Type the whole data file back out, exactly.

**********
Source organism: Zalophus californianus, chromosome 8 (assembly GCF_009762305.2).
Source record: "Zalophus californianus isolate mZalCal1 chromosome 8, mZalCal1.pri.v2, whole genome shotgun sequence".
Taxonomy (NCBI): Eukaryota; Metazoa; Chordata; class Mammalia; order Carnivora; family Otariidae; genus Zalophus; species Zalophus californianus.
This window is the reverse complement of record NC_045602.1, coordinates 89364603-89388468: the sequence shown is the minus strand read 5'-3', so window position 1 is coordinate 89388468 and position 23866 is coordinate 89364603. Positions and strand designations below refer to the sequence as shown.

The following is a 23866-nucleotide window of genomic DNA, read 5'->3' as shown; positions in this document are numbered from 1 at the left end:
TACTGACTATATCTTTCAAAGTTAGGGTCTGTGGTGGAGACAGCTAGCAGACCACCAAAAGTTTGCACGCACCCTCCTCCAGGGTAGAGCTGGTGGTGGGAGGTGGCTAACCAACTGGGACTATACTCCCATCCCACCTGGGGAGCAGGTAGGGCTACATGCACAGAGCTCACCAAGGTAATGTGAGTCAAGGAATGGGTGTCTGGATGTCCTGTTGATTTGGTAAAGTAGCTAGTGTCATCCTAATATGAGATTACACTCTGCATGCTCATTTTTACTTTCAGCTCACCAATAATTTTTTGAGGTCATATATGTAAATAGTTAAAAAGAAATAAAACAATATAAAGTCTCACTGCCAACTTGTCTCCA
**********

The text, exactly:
Source organism: Zalophus californianus, chromosome 8 (assembly GCF_009762305.2).
Source record: "Zalophus californianus isolate mZalCal1 chromosome 8, mZalCal1.pri.v2, whole genome shotgun sequence".
Taxonomy (NCBI): Eukaryota; Metazoa; Chordata; class Mammalia; order Carnivora; family Otariidae; genus Zalophus; species Zalophus californianus.
This window is the reverse complement of record NC_045602.1, coordinates 89364603-89388468: the sequence shown is the minus strand read 5'-3', so window position 1 is coordinate 89388468 and position 23866 is coordinate 89364603. Positions and strand designations below refer to the sequence as shown.

The following is a 23866-nucleotide window of genomic DNA, read 5'->3' as shown; positions in this document are numbered from 1 at the left end:
TACTGACTATATCTTTCAAAGTTAGGGTCTGTGGTGGAGACAGCTAGCAGACCACCAAAAGTTTGCACGCACCCTCCTCCAGGGTAGAGCTGGTGGTGGGAGGTGGCTAACCAACTGGGACTATACTCCCATCCCACCTGGGGAGCAGGTAGGGCTACATGCACAGAGCTCACCAAGGTAATGTGAGTCAAGGAATGGGTGTCTGGATGTCCTGTTGATTTGGTAAAGTAGCTAGTGTCATCCTAATATGAGATTACACTCTGCATGCTCATTTTTACTTTCAGCTCACCAATAATTTTTTGAGGTCATATATGTAAATAGTTAAAAAGAAATAAAACAATATAAAGTCTCACTGCCAACTTGTCTCCA